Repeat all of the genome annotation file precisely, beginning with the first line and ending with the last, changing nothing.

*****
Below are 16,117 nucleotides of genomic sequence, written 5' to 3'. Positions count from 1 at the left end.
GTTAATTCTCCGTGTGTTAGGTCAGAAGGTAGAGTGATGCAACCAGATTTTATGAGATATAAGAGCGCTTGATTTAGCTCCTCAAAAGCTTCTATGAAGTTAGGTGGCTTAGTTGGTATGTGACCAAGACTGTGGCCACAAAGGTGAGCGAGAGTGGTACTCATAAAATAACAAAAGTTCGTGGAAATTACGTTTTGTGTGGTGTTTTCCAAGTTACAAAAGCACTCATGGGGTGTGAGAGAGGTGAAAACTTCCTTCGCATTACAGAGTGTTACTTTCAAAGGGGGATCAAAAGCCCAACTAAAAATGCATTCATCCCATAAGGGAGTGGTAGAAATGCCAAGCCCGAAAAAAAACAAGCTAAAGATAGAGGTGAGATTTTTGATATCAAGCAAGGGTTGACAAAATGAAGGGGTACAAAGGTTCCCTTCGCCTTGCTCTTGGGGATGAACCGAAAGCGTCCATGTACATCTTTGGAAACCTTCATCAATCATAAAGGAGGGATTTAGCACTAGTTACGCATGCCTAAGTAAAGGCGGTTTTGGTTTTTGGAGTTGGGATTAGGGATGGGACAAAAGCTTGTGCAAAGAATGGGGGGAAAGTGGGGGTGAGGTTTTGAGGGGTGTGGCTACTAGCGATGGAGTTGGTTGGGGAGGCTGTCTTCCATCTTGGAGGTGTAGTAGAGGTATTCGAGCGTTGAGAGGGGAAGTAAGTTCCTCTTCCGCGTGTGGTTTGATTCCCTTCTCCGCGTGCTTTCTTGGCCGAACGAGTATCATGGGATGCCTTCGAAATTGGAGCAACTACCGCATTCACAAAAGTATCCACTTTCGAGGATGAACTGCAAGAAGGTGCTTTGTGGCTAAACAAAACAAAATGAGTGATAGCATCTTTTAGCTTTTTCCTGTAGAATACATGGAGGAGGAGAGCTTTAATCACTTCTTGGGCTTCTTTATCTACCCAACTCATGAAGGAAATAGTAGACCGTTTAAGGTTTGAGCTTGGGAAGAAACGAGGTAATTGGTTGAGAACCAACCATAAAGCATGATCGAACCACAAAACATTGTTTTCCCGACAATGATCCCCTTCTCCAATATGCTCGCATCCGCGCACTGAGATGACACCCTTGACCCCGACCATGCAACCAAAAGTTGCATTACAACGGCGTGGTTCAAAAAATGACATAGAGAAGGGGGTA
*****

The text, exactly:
Below are 16,117 nucleotides of genomic sequence, written 5' to 3'. Positions count from 1 at the left end.
GTTAATTCTCCGTGTGTTAGGTCAGAAGGTAGAGTGATGCAACCAGATTTTATGAGATATAAGAGCGCTTGATTTAGCTCCTCAAAAGCTTCTATGAAGTTAGGTGGCTTAGTTGGTATGTGACCAAGACTGTGGCCACAAAGGTGAGCGAGAGTGGTACTCATAAAATAACAAAAGTTCGTGGAAATTACGTTTTGTGTGGTGTTTTCCAAGTTACAAAAGCACTCATGGGGTGTGAGAGAGGTGAAAACTTCCTTCGCATTACAGAGTGTTACTTTCAAAGGGGGATCAAAAGCCCAACTAAAAATGCATTCATCCCATAAGGGAGTGGTAGAAATGCCAAGCCCGAAAAAAAACAAGCTAAAGATAGAGGTGAGATTTTTGATATCAAGCAAGGGTTGACAAAATGAAGGGGTACAAAGGTTCCCTTCGCCTTGCTCTTGGGGATGAACCGAAAGCGTCCATGTACATCTTTGGAAACCTTCATCAATCATAAAGGAGGGATTTAGCACTAGTTACGCATGCCTAAGTAAAGGCGGTTTTGGTTTTTGGAGTTGGGATTAGGGATGGGACAAAAGCTTGTGCAAAGAATGGGGGGAAAGTGGGGGTGAGGTTTTGAGGGGTGTGGCTACTAGCGATGGAGTTGGTTGGGGAGGCTGTCTTCCATCTTGGAGGTGTAGTAGAGGTATTCGAGCGTTGAGAGGGGAAGTAAGTTCCTCTTCCGCGTGTGGTTTGATTCCCTTCTCCGCGTGCTTTCTTGGCCGAACGAGTATCATGGGATGCCTTCGAAATTGGAGCAACTACCGCATTCACAAAAGTATCCACTTTCGAGGATGAACTGCAAGAAGGTGCTTTGTGGCTAAACAAAACAAAATGAGTGATAGCATCTTTTAGCTTTTTCCTGTAGAATACATGGAGGAGGAGAGCTTTAATCACTTCTTGGGCTTCTTTATCTACCCAACTCATGAAGGAAATAGTAGACCGTTTAAGGTTTGAGCTTGGGAAGAAACGAGGTAATTGGTTGAGAACCAACCATAAAGCATGATCGAACCACAAAACATTGTTTTCCCGACAATGATCCCCTTCTCCAATATGCTCGCATCCGCGCACTGAGATGACACCCTTGACCCCGACCATGCAACCAAAAGTTGCATTACAACGGCGTGGTTCAAAAAATGACATAGAGAAGGGGGTA